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-   -   Making Symmetric Power Supply from Single with 4x ATX power Supply? (http://www.diyaudio.com/forums/power-supplies/223893-making-symmetric-power-supply-single-4x-atx-power-supply.html)

lupetalo 19th November 2012 10:31 AM

Making Symmetric Power Supply from Single with 4x ATX power Supply?
 
Hi i have 4 ATX power supplies that i connected in series and effectively got 48v DC. Removed ground connection from them and it is working. on first 0 is negative and +12 is connected to another and so on, last +12 is positive.

Question is can i use connection between second and third supply to get virtual ground for supplying AMP that needs +-25V. Voltages are good and it seams like +-24 V, but not sure if that can cause problems. All Supply's are rated to give 20A per 12v lin.

rikkitikkitavi 19th November 2012 03:22 PM

You meant.that you removed the earth (as in earth in the wall outlet) connection, not ground, on the supplies?

lupetalo 19th November 2012 03:50 PM

Quote:

Originally Posted by rikkitikkitavi (Post 3247606)
You meant.that you removed the earth (as in earth in the wall outlet) connection, not ground, on the supplies?

That is right, disconected at input to power supply, sorry for bad english...

DF96 19th November 2012 04:06 PM

You may have introduced a safety problem and possibly an EMC problem too. To get an isolated output you have to remove the output ground connection, not the input ground connection. This might mean cutting tracks on a PCB. You may need to learn more about PSUs and safe working before you modify them.

macboy 19th November 2012 04:58 PM

That is not safe. The metal chassis of the power supply must remain earthed for safety and for certain power line noise filtering ("Y" capacitors) to work correctly.

Inside your power supply there is a pair (or two) of "Y" line filtering capacitors, one from line to ground, and one from neutral to ground, intended to shunt noise from line/neutral into ground. By disabling the earth connection, you may have created a capacitive voltage divider between line and neutral with the power supply case in the middle. In other words, you power supply's metal case may be "live" with 1/2 of your mains voltage (240/2 = 120 VAC!).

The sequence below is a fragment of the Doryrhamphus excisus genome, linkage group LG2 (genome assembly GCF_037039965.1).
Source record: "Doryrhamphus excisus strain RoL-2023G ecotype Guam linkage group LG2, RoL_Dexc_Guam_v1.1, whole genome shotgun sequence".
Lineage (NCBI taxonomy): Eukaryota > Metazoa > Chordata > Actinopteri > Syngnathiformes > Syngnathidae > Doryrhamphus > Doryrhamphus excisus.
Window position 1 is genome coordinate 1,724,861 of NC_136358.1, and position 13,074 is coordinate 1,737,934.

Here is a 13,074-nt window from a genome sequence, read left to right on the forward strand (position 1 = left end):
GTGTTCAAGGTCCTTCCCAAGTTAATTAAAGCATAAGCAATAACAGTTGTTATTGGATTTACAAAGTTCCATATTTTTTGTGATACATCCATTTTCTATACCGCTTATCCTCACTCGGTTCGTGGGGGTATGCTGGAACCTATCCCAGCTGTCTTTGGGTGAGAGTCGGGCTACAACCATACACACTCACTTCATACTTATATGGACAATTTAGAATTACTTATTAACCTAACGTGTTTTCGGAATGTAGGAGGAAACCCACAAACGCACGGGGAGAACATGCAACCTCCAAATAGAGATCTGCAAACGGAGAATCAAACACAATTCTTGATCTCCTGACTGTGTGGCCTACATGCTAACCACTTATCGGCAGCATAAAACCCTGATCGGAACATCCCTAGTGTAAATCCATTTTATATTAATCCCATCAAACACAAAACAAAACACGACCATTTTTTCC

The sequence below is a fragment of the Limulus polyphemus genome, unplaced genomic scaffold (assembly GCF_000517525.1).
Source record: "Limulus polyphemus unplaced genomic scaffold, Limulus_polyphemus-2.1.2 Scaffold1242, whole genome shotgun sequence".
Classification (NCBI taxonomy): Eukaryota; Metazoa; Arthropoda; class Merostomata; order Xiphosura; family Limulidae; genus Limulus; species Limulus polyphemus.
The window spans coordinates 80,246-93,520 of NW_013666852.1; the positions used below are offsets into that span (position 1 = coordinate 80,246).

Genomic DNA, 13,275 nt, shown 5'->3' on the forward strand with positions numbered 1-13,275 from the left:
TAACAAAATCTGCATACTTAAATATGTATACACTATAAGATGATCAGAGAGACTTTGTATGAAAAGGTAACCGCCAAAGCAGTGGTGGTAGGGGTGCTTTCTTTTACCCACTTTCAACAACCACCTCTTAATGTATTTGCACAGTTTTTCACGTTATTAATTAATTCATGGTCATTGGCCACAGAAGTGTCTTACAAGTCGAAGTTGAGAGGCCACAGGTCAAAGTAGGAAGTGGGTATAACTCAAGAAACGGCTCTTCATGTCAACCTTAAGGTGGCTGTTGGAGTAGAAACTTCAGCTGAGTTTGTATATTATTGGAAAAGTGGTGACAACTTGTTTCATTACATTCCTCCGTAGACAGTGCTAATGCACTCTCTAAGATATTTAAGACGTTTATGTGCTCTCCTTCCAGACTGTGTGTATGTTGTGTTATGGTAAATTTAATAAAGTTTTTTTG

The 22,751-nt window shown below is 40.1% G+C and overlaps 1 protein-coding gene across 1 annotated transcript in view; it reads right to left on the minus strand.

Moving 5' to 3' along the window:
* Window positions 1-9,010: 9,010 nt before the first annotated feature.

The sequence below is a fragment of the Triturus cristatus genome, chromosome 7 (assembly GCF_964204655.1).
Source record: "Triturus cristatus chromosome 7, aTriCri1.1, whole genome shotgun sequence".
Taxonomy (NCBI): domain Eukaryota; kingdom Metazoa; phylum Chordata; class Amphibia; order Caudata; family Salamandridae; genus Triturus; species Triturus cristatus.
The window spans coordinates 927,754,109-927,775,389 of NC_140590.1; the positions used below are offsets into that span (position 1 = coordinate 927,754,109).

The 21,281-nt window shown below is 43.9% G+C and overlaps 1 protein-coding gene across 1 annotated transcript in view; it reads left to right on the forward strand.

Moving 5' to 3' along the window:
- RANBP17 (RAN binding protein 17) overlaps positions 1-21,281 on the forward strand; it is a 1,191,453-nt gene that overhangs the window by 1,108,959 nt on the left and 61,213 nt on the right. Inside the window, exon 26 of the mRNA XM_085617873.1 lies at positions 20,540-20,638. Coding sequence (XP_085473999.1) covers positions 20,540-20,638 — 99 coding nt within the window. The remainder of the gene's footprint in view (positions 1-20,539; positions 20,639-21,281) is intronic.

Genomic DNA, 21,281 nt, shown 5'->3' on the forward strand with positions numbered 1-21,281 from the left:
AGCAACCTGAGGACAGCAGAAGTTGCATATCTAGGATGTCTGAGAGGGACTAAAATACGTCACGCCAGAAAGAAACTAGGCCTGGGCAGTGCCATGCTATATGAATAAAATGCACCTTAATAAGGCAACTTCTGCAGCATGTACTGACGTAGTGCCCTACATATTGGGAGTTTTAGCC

To enable the low voltage output to float, you need to isolate the output ground (black wires) from the power supply's chassis, which must remain earthed. Most often, this connection is done on one or two of the mounting screws of the PCB. You will need to figure out how to isolate the power supply case from the output ground, while also ensuring that the PCB remains securely fastened. Be aware that there is a limitation of how far the output can float above or below earth without potentially exceeding the isolation capability of the power supply's transformer, which would result in risk of electrocution.

lupetalo 19th November 2012 08:30 PM

Quote:

Originally Posted by macboy (Post 3247724)
By disabling the earth connection, you may have created a capacitive voltage divider between line and neutral with the power supply case in the middle. In other words, you power supply's metal case may be "live" with 1/2 of your mains voltage (240/2 = 120 VAC!).

Thanks for quick reply, i am amazed how people want to help and share their experience and knowlenge. +1 to you.
I found out that chases are indeed hot, but not with half mains, but 12v. case is same as +12 on one power supply. There is a 12v difference between neibourgh modules and 48 between first and last. Also i have noticed that when switch off one of them voltage just drop by 12v... One strange thing, when conecting +5v in series i get exactly same thing but with 4x 5v, and 4x 3.3v when connect +3.3 in series.

lupetalo 19th November 2012 08:32 PM

Quote:

Originally Posted by DF96 (Post 3247670)
You may have introduced a safety problem and possibly an EMC problem too. To get an isolated output you have to remove the output ground connection, not the input ground connection. This might mean cutting tracks on a PCB. You may need to learn more about PSUs and safe working before you modify them.

I did cut earth from the wall outlet from pcb...

rikkitikkitavi 20th November 2012 07:45 AM

sorry i did not reply sooner after my first reply but macboy summarized what I had to say anyhow :)

lupetalo 20th November 2012 07:50 AM

Thanks guys, i will make some kind of isolation between cases and outside world... Right now it is not possible to buy toroidal transformer with such power (and would need aditional circuitry) so i guess i will be testing this on old LM3886 and will report back....

DF96 20th November 2012 10:28 AM

I'm not certain you have understood what we say. Cases must be grounded, not isolated. You don't seem to have grasped the difference between the various grounds in a circuit. To be blunt, if you knew enough to do all this safely you probably would not need to ask us.


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